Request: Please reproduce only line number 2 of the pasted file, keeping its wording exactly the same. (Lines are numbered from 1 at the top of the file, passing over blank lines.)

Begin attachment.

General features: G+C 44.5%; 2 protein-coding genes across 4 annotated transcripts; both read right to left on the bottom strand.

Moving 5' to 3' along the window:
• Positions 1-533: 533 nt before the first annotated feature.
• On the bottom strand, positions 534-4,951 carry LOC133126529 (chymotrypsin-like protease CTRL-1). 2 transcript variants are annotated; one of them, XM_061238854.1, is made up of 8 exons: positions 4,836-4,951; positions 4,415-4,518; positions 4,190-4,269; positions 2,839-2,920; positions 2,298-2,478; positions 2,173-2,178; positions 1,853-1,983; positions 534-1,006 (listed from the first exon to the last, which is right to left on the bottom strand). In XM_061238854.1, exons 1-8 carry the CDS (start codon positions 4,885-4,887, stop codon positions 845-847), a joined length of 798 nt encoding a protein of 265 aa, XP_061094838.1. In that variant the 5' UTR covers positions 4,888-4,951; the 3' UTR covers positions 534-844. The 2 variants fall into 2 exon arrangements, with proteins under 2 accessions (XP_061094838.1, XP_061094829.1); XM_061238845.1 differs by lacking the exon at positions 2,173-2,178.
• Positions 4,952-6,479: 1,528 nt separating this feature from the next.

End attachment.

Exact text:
Moving 5' to 3' along the window: